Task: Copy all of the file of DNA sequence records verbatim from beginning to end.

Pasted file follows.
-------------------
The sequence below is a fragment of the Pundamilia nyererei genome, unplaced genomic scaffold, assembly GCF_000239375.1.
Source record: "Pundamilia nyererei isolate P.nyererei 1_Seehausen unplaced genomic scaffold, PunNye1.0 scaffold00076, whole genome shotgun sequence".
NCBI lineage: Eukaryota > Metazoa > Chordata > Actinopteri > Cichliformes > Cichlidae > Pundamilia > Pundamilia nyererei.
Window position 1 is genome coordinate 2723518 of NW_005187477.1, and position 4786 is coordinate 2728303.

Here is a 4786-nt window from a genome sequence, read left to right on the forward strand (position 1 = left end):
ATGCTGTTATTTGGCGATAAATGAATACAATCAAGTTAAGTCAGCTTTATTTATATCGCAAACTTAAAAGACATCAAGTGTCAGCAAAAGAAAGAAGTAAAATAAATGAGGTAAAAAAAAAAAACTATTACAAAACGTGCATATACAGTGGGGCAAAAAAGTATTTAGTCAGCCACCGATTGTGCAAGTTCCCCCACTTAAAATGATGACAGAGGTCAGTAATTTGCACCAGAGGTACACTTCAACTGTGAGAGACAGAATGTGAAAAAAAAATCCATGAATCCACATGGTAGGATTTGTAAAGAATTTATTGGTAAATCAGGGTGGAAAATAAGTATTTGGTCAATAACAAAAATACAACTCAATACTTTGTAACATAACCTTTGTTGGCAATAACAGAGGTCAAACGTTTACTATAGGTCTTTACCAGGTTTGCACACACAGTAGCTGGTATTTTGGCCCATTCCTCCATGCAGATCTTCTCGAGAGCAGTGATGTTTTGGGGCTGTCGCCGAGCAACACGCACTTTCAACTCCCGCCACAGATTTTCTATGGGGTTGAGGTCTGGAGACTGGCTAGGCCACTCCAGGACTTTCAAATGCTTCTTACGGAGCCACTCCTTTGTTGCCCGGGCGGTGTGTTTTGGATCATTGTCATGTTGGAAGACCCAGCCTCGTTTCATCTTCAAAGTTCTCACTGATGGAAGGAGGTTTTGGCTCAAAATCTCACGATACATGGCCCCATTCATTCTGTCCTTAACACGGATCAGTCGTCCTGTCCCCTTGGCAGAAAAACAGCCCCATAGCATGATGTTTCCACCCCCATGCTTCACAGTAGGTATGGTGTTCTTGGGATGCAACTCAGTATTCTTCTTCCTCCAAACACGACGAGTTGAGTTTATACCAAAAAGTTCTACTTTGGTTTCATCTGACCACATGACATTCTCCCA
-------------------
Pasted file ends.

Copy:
The sequence below is a fragment of the Pundamilia nyererei genome, unplaced genomic scaffold, assembly GCF_000239375.1.
Source record: "Pundamilia nyererei isolate P.nyererei 1_Seehausen unplaced genomic scaffold, PunNye1.0 scaffold00076, whole genome shotgun sequence".
NCBI lineage: Eukaryota > Metazoa > Chordata > Actinopteri > Cichliformes > Cichlidae > Pundamilia > Pundamilia nyererei.
Window position 1 is genome coordinate 2723518 of NW_005187477.1, and position 4786 is coordinate 2728303.

Here is a 4786-nt window from a genome sequence, read left to right on the forward strand (position 1 = left end):
ATGCTGTTATTTGGCGATAAATGAATACAATCAAGTTAAGTCAGCTTTATTTATATCGCAAACTTAAAAGACATCAAGTGTCAGCAAAAGAAAGAAGTAAAATAAATGAGGTAAAAAAAAAAAACTATTACAAAACGTGCATATACAGTGGGGCAAAAAAGTATTTAGTCAGCCACCGATTGTGCAAGTTCCCCCACTTAAAATGATGACAGAGGTCAGTAATTTGCACCAGAGGTACACTTCAACTGTGAGAGACAGAATGTGAAAAAAAAATCCATGAATCCACATGGTAGGATTTGTAAAGAATTTATTGGTAAATCAGGGTGGAAAATAAGTATTTGGTCAATAACAAAAATACAACTCAATACTTTGTAACATAACCTTTGTTGGCAATAACAGAGGTCAAACGTTTACTATAGGTCTTTACCAGGTTTGCACACACAGTAGCTGGTATTTTGGCCCATTCCTCCATGCAGATCTTCTCGAGAGCAGTGATGTTTTGGGGCTGTCGCCGAGCAACACGCACTTTCAACTCCCGCCACAGATTTTCTATGGGGTTGAGGTCTGGAGACTGGCTAGGCCACTCCAGGACTTTCAAATGCTTCTTACGGAGCCACTCCTTTGTTGCCCGGGCGGTGTGTTTTGGATCATTGTCATGTTGGAAGACCCAGCCTCGTTTCATCTTCAAAGTTCTCACTGATGGAAGGAGGTTTTGGCTCAAAATCTCACGATACATGGCCCCATTCATTCTGTCCTTAACACGGATCAGTCGTCCTGTCCCCTTGGCAGAAAAACAGCCCCATAGCATGATGTTTCCACCCCCATGCTTCACAGTAGGTATGGTGTTCTTGGGATGCAACTCAGTATTCTTCTTCCTCCAAACACGACGAGTTGAGTTTATACCAAAAAGTTCTACTTTGGTTTCATCTGACCACATGACATTCTCCCA